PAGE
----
Step-By-Step Processes

A Step-By-Step Procedure

The step-by-step procedure is the heart of any operational process. It is a description of exactly how your organization turns inputs into outputs. While turning inputs into outputs is the primary function of an operations manager, procedures are often given a very low priority. This may be acceptable if your procedures are very simple and are easily communicated. However, if your operational processes are numerous and complex, formal documentation is most likely a necessity.

You also may be required to develop formal process documentation if you are producing a product regulated by the Food and Drug Administration or you organization is seeking ISO certification. Just having such documentation does not mean that it is suited for your needs or that it is effective. Remember everything in your operation should be geared toward achieving the goal of a quality output. It is quite possible to spend a lot of time and money on process documentation that is ineffective.

Ineffective process documentation can be identified by following symptoms:

• New operators make a lot of mistakes.
• The operators never use the documentation.
• There is a wide variation in time to perform an operation from employee to employee.
• Certain problems reoccur every 3 to 9 months. (You keep solving the same problems
over and over.)
• The documentation does not match the actual process.

If you really want to know how things are done in your organization, interview your most experienced operators. They are the ones who know what can be done out of sequence, what needs to be done in a specific order, and where to kick a machine to get it to work. Take a small tape recorder and ask the operator to show you how a process is done. Ask them to explain it as if you were a new employee. In about 2 to 4 hours you will have almost all the information you need to document the process.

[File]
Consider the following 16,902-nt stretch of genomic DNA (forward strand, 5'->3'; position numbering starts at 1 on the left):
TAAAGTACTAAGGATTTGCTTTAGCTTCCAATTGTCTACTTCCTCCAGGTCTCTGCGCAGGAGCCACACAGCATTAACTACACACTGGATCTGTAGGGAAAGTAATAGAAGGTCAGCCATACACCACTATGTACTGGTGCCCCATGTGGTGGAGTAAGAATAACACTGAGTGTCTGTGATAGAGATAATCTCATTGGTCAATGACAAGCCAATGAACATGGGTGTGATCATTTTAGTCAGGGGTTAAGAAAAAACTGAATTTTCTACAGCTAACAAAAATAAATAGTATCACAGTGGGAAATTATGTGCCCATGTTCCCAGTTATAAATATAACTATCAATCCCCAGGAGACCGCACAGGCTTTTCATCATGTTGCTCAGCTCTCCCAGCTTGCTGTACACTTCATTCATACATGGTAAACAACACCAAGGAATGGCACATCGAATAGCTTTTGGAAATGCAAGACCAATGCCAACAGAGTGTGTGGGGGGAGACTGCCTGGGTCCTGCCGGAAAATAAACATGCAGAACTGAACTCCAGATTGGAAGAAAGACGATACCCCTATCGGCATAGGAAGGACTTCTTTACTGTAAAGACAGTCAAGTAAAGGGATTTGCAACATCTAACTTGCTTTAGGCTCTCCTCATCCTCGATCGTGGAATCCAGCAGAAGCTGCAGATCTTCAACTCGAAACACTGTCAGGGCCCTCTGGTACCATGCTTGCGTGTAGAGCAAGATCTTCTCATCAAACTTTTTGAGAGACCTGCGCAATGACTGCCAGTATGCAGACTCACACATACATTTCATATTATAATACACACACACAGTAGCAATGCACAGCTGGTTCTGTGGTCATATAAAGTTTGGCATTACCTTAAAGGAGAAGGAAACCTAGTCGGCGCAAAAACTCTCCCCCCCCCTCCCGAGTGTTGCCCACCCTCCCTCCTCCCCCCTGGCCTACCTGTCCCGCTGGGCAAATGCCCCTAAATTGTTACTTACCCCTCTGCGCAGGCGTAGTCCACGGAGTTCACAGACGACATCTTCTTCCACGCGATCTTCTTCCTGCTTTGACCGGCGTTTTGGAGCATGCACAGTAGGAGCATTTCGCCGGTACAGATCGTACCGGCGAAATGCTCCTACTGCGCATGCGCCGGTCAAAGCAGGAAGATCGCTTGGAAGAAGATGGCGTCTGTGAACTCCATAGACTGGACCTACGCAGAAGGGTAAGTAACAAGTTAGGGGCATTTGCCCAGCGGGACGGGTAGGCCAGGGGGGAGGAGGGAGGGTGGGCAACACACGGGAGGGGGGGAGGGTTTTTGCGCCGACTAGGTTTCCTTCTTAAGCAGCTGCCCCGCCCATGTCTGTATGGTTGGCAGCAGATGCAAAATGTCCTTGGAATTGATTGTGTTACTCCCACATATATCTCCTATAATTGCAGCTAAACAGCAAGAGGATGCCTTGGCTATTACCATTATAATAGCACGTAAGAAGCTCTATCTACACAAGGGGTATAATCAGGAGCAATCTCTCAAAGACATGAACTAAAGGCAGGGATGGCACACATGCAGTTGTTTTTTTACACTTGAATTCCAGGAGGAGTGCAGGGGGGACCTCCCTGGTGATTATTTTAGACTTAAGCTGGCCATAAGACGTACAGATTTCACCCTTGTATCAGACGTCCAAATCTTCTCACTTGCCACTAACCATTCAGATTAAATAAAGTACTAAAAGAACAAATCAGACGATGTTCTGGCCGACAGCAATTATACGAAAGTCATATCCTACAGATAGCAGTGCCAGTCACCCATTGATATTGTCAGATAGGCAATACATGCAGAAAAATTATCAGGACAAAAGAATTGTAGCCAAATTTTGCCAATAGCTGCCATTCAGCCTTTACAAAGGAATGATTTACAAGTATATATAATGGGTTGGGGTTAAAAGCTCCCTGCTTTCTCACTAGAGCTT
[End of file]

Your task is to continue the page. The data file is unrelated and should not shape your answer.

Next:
If you follow this suggestion, you will note that there is a substantial difference from person to person in the ability to train a new person from memory. Often you will find that you will have to play the tape several times over before you gain a clear idea of what needs to be done.

When writing a process it is best to avoid a paragraph style.

For example:

1. Click on the new part icon then enter the part number from the job jacket. Load the parts on the pickup tray making sure rounded edge is toward the front and the stack is straight then press the start button.

Could be converted to;

1. Press the esc key until the main menu appears on the monitor.
(Define what the operator should see at the start of the process.)

2. Click on the new part icon.
(Use simple sentence structure. This makes it easier for employees with limited
reading skills.)

3. Enter the part number.
(Try to match your numbered steps to the steps the operator must perform. This
makes it easier for a new operator to perform the operation. Read a step then do.)

    3.1 Refer to the job jacket for the part number.
    (If the operator needs some information tell them where it can be found.)

4. Load the parts on the pickup tray.

    4.1 The parts should have the rounded corner to the front of the tray.

    4.2 The parts should be stacked as straight a possible.
    (Define the things an operator must look for to make sure they are doing
    the operation correctly.)

5. Press the Start button to begin the loading process.

If you take the time to begin to write out the process you will notice that what originally appeared to be a single operation is in reality a series of short subprocesses. This is how your process documentation should be broken down. Generally speaking these subprocesses are less than 12 steps long.

Breaking process instructions into subprocesses has the following advantages;

• You can train a new hire to do a few tasks and have them be productive almost
• It is easier to access information on processes that an operator doesn’t do on a regular
• It provides a structure for an experienced operator to train a new person.